Skip to main content

THE KING'S SPEECH - A REVIEW

The King's Speech is a smartly written, beautifully photographed, impeccably acted, thoroughly engrossing movie.

Need more?

Did you enjoy The Queen? If you did, The King's Speech is a no-brainer. To be certain, the subject of The Queen is of recent memory while for most of us the details of the ascension of King George VI (Bertie) after the abdication of his brother King Edward VIII (David) in order to be with American divorcee Wallis Simpson are somewhat less clear. Americans are even less likely to be aware of Bertie's speech impediment. Consider it a learning experience.

Colin Firth as Bertie; Geoffrey Rush as his unconventional speech therapist, Australian Lionel Logue; and Helena Bonham Carter as Bertie's wife, Queen Elizabeth - mother of the current Queen Elizabeth - each contribute in different ways.

Firth's portrayal is sensitive and complex, presenting us with an unassuming man who in the end had sufficient inner strength to not only overcome his disability but prove to be the stronger of the two brothers after having spent a life being considered the weaker, both within his family and in his own mind.

Rush, who can go over the top when given free rein, brings just the right blend of humor, self-confidence, and authority to his role. He demands to be treated as an equal and in the end proves his right to be.

Bonham Carter's role might be viewed as subsidiary, but as the woman who comes to be known as one of England's most influential Queen Mothers, her quiet determination to prepare Bertie to take his rightful place undergirds the entire narrative.

The script, the sets, the photography, all are equal to the task. And yes, if the portrayals of Simpson and Churchill border on caricature, so what? Their appearances are brief and their points are made.

If you can appreciate a movie that can be totally engrossing without blowing things up or gratuitously displaying genitalia, this is a movie that you must see.

Comments

Popular posts from this blog

CHÉ OLIVE / LE ZINC, CREISSAN: RESTAURANT REVIEW

No, it's not Chez Olive. It is indeed Ché complete with red star and black beret. I have no idea why and I wasn't about to ask. The French are the French and not to be analyzed too closely when it comes to politics, especially these days.

Creissan is the next town over from our village of Quarante. We pass through it often and Ché Olive is right there on the main road at the entrance to town. (One of the signs still says Le Zinc. Olive says he prefers Ché Olive though.) Olive opened it a couple of years ago after leaving the Bar 40, Quarante's basic local watering hole that's undergone a bit of a renaissance lately. We hadn't heard much about Ché Olive from our usual sources for dining recommendations. So we just kept passing by. For reasons not central to this review, we decided to stop in for lunch on a mid-week in late December.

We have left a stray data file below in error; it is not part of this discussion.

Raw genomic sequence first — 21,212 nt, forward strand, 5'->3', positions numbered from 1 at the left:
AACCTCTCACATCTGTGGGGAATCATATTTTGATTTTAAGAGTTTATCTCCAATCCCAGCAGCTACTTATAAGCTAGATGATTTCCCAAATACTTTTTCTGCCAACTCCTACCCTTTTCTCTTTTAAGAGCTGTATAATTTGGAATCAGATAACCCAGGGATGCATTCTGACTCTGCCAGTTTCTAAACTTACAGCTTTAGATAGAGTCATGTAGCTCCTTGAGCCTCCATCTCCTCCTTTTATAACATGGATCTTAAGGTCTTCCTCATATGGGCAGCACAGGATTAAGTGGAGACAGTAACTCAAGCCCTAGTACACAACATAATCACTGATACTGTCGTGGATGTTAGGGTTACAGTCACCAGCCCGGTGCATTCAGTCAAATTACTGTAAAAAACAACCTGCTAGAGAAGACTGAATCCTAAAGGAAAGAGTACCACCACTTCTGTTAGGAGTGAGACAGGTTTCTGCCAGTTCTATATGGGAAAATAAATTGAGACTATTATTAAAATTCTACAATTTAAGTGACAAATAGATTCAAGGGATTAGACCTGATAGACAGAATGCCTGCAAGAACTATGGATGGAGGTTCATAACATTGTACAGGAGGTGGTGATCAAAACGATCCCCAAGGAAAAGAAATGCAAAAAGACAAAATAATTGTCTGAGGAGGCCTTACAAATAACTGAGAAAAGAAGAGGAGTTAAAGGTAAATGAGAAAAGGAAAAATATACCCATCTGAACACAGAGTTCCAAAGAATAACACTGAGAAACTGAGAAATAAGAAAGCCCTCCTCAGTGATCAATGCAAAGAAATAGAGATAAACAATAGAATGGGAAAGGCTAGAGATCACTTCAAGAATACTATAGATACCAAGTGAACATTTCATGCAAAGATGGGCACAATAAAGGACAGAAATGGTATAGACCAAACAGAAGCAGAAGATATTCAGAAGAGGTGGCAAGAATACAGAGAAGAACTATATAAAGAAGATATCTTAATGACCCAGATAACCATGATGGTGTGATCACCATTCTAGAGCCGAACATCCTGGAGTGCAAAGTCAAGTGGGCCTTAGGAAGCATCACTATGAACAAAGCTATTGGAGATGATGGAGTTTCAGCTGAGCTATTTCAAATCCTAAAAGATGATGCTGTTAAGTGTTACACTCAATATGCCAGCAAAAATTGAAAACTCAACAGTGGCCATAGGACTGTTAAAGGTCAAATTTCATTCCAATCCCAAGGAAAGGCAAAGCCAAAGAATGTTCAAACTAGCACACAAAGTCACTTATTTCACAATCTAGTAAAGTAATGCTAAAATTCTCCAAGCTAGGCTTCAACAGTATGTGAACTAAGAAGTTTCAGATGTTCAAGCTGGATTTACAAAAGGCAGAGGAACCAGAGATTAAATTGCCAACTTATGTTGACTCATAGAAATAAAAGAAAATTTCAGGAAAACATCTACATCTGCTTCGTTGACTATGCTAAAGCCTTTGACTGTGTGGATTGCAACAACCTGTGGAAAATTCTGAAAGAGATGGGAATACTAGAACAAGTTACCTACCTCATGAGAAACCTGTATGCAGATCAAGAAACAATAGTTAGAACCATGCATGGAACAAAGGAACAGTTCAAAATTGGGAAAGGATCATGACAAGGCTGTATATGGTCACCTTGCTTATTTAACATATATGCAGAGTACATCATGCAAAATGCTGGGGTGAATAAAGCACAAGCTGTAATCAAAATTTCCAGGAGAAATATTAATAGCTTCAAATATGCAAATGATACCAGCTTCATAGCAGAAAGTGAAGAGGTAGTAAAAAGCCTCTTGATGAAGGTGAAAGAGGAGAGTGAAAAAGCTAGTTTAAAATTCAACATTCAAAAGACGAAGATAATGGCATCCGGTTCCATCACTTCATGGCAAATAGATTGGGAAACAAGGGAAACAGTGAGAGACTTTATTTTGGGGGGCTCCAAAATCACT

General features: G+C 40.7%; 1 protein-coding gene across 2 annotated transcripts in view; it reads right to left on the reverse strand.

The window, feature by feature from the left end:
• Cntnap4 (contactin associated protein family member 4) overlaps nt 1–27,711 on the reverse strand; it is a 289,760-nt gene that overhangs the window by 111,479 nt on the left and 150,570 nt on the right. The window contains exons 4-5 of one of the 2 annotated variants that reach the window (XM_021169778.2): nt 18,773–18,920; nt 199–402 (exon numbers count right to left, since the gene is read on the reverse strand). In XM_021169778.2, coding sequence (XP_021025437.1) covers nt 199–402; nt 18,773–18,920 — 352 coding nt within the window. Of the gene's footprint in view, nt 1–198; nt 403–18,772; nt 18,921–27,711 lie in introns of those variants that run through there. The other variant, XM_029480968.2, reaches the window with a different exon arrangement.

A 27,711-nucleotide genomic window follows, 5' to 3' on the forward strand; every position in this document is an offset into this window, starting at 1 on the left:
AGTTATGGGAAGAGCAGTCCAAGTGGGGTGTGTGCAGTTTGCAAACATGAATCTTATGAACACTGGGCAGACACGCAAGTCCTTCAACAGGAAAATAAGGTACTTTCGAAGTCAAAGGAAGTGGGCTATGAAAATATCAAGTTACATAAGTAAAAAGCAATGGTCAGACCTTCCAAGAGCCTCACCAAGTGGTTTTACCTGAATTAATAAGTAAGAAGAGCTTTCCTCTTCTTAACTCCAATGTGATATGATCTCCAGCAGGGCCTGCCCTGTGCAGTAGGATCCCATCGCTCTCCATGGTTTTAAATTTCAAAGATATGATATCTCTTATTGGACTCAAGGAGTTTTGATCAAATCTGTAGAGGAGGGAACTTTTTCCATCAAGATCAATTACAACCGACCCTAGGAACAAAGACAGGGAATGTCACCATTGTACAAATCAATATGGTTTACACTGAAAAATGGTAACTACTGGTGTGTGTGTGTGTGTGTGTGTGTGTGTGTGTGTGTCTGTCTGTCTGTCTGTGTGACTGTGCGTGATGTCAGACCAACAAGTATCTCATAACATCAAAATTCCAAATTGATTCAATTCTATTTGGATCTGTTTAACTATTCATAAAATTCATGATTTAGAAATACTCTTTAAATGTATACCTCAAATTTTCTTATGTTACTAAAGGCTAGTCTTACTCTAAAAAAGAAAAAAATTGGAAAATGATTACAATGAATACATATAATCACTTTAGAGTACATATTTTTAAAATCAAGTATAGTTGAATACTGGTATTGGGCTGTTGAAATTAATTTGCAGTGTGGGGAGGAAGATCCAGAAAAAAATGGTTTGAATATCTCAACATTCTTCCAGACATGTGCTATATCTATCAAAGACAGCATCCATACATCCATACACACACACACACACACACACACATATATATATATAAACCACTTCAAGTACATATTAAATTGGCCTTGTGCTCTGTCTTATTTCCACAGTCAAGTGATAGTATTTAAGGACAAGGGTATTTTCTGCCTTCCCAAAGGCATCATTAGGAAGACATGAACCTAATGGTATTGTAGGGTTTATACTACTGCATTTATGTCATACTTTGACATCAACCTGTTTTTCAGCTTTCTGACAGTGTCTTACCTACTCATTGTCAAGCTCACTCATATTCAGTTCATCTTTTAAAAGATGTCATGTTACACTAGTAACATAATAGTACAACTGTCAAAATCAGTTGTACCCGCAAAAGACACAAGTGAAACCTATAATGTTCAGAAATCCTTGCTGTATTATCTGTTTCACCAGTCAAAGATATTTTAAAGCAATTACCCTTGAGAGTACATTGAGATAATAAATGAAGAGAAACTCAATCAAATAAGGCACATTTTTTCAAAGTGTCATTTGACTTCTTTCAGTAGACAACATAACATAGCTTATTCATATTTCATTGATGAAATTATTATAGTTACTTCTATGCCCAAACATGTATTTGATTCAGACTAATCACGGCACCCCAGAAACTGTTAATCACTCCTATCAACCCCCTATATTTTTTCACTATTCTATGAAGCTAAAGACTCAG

The bar is cozy, the restaurant open and bright and modern. Newly renovated and perhaps a bit sterile. We were the first…

RESTAURANT ETIQUETTE IN FRANCE: SIMPLE PRIMER (WITH TONGUE IN MY AMERICAN CHEEK)

My recent reading of a poor internet review of a favorite restaurant of ours prompted this post. Some people simply should not be allowed internet access. Speech may rightly be free, but it shouldn't be worthless.

From reading the review, I could determine that the reviewer was a tourist who started out in a bad mood because he had to pay extra for parking a camper van that exceeded the maximum height for parking in the free lot. His party arrived at the restaurant at the end of lunch and without a reservation. At first, he was told that an empty table that he pointed out was reserved. When he persisted, he was informed that lunch was over. Since none of the other restaurants in town were still open, the reviewer had to miss lunch.

Let me count the ways...

RESERVATIONS ARE NECESSARY. Maybe not at Burger King, maybe not in a touristy restaurant in a touristy destination. But if you are really hungry, if you really want to try that restaurant that everybody's talking about, or …

FRENCH VISA AND HEALTH INSURANCE FOR AMERICANS

The most expensive item in an American family's budget may be health insurance. But many Americans have no understanding of the true cost of their insurance because it's included in their employment package. Folks simply don't think about how much their employer may be reducing their salaries when factoring in insurance costs.

Before I retired, my employer paid for my health insurance but I had to pay to insure my wife. The cost, taken out of my every paycheck, came to about $6,000 annually. And even with insurance, there were co-pays and other out of pocket expenses. We were reasonably healthy (and still are, knock wood), but we each take a few common prescription medications - for blood pressure and cholesterol and the like, nothing exotic or costly. Even so, with regular visits to the doctor, periodic lab work, the drugs, and the occasional illness or injury, we normally spent an additional several thousand dollars annually in the States over and above the cost of the i…